In any normal year, UK artists would flock to the continent to show Europeans the best of our culture. This year, that’s going to be a lot harder. It’s not just because we’re in a pandemic: with vaccine rollouts and receding second waves in many countries, there’s cautious but genuine hope that Covid-19 will not cause tours to be cancelled. But there’s a more insidious enemy: the morass of red tape caused by Brexit. The Guardian reported yesterday that the National Theatre has shelved plans to tour The Curious Incident of the Dog in the Night Time because of uncertainty over visa requirements. 


We asked four major British orchestras about their plans for touring this year: they identified six distinct areas in which restrictions now apply to them as a result of Brexit:

  • Visas: each country has different conditions as to what visas might be required by UK nationals crossing their border for different lengths and purposes of stay.
  • Work permits: each country has different rules as to what documentation a travelling artist may require, how to apply for it and how likely it is to be granted.
  • ATA Carnets: when you take equipment across borders, customs officials check it against a list at entry and exit to ensure that you’re not engaged in a covert bit of import/export. When your truck contains gear for a full symphony orchestra, that list-checking is quite an undertaking (it can be worse still for a rock tour).
  • CITES (the Convention on International Trade in Endangered Species): the use of rare woods in some musical instruments may mean that they require certificates.
  • Cabotage: currently, an orchestra’s truck coming from the UK may only stop twice in one country and once in a second before having to return to the UK. That makes a typical multi-stop tour impossible.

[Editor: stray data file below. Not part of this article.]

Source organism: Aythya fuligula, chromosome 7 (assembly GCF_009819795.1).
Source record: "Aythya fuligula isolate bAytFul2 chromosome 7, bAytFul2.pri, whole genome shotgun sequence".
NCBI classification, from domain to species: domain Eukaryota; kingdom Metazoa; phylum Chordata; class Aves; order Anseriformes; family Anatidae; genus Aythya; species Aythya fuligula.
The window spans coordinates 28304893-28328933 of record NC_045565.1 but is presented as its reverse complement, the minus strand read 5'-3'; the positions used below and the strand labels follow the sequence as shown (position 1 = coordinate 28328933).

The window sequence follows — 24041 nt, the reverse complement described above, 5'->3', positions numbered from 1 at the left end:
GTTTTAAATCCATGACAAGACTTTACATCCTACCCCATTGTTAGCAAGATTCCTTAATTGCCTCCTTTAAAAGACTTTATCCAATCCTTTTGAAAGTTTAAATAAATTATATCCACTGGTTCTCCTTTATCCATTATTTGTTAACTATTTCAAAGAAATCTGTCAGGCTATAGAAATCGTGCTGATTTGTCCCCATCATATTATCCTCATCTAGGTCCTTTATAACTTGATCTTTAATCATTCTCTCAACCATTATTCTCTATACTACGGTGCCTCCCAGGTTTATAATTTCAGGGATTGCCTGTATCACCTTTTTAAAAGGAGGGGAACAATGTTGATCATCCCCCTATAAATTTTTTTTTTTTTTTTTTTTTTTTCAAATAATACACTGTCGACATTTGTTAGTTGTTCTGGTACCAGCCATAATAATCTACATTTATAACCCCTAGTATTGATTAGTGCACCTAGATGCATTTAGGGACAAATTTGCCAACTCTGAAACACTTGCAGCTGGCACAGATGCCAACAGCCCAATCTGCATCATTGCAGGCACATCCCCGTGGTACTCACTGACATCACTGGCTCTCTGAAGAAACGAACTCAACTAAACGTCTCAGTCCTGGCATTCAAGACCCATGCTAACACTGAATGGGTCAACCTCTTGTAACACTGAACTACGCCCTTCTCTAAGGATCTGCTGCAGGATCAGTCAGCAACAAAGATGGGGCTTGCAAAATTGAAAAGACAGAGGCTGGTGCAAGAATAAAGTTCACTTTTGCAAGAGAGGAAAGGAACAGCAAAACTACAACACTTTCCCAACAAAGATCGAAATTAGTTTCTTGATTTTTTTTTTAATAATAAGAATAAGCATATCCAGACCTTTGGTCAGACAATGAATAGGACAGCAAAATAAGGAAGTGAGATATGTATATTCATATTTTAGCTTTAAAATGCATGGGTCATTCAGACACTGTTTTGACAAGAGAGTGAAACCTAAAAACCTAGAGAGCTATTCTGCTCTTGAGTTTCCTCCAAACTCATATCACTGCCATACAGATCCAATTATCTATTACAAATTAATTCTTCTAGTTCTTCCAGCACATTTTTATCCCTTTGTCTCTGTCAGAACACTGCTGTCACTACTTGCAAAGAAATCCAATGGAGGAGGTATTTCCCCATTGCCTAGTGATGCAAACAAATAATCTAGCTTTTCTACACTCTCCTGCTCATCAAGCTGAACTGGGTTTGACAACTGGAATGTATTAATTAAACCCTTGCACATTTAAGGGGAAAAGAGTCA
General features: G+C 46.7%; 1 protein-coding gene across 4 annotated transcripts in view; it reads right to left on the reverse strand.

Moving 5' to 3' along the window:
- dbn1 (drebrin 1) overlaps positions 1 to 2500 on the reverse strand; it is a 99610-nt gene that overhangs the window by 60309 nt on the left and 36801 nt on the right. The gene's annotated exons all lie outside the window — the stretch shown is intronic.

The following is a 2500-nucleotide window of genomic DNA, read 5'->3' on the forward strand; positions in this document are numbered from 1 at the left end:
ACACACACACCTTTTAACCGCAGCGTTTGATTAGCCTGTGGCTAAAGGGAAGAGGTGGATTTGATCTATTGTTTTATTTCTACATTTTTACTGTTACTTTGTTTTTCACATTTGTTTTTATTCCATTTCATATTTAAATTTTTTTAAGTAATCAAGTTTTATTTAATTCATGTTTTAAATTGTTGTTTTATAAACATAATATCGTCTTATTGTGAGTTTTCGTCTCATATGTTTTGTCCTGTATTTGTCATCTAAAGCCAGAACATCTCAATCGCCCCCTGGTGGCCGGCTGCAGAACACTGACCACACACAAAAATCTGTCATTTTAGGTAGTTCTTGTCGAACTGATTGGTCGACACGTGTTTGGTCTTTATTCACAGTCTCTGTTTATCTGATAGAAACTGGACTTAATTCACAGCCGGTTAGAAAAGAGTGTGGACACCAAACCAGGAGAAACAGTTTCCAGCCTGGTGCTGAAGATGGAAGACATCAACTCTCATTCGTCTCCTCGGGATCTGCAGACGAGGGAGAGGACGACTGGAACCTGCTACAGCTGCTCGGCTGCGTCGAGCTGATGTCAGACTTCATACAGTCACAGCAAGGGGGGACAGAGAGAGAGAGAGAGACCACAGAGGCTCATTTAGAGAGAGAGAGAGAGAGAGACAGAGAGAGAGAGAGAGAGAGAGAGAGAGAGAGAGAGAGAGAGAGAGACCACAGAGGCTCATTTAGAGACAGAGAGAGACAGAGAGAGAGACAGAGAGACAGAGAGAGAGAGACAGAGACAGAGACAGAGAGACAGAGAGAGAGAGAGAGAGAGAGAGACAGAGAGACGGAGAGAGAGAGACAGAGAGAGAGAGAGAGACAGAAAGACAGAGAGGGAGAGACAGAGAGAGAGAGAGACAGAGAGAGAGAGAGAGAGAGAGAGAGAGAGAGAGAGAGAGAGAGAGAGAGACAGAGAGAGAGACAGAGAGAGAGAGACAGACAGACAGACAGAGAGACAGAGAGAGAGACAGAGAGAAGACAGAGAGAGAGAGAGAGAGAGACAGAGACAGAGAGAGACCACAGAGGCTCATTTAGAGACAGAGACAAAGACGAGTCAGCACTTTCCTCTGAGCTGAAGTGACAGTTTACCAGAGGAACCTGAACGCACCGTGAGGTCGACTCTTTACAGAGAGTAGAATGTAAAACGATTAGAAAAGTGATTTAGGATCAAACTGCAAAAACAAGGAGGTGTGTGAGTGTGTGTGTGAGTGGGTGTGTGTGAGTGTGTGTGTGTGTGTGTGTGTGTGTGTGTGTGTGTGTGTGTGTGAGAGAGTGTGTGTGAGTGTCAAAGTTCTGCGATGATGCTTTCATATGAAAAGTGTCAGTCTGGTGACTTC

• Social security: in some cases, orchestras currently have to pay social security costs for their staff both in the UK and in the country to which they’re touring – although a solution to this is apparently on the way.

All four orchestras we spoke to remained committed to their touring plans. All four highlighted the uncertainty as the thing that concerned them most: they’re simply not able to identify all the rules that will apply and the full list of compliance steps they must take. There’s only one certainty: a giant increase in the amount of form-filling and bureaucratic delay, bringing cost and difficulty with it. For some, that extra cost will eventually prove deadly (UK orchestras, it was pointed out, already look expensive compared to their continental counterparts). Covid-19 remains the biggest fear for 2021, but the effects of Brexit will last well beyond it unless significant action is taken.

The nations of the European Union have spent sixty years diligently cutting through the red tape that tied up anyone wishing to work across their borders. With a stroke of the Brexit pen, the UK government has created the biggest ever single expansion in red tape in our country, all the while proclaiming that it was freeing us from Brussels bureaucrats. This isn’t about ideology: it’s about real people swamped in daily paperwork in order to be permitted to do things that no-one really wants to stop them doing. If Covid-19 is the viper which can poison our music industry with a single bite, Brexit is the boa constrictor, choking out life with each tightening of its bureaucratic coils.

Our performing arts industries – of which classical music is only one – are crucial to our economy and crucial to our prestige and soft power abroad. The UK-EU Trade and Cooperation Agreement contains fifteen pages on fisheries – but is silent as to any agreement over the arts. This has to change.

It’s going to take decades before a UK government, of whatever complexion, gets a chance to redeem us fully from this madness. But in the meantime, the present government needs to act on hacking through the jungle of red tape that it has just created: this will require diligence, attention to detail and good will in negotiating the removal of individual barriers, one at a time. The task of freeing us from this paperwork nightmare needs to start soon.


With thanks to the London Symphony Orchestra, the Monteverdi Choir and Orchestras, the Orchestra of the Age of Enlightenment and the Philharmonia Orchestra for answering our questions. While most of the facts in the article are theirs, the opinions and commentary are my own.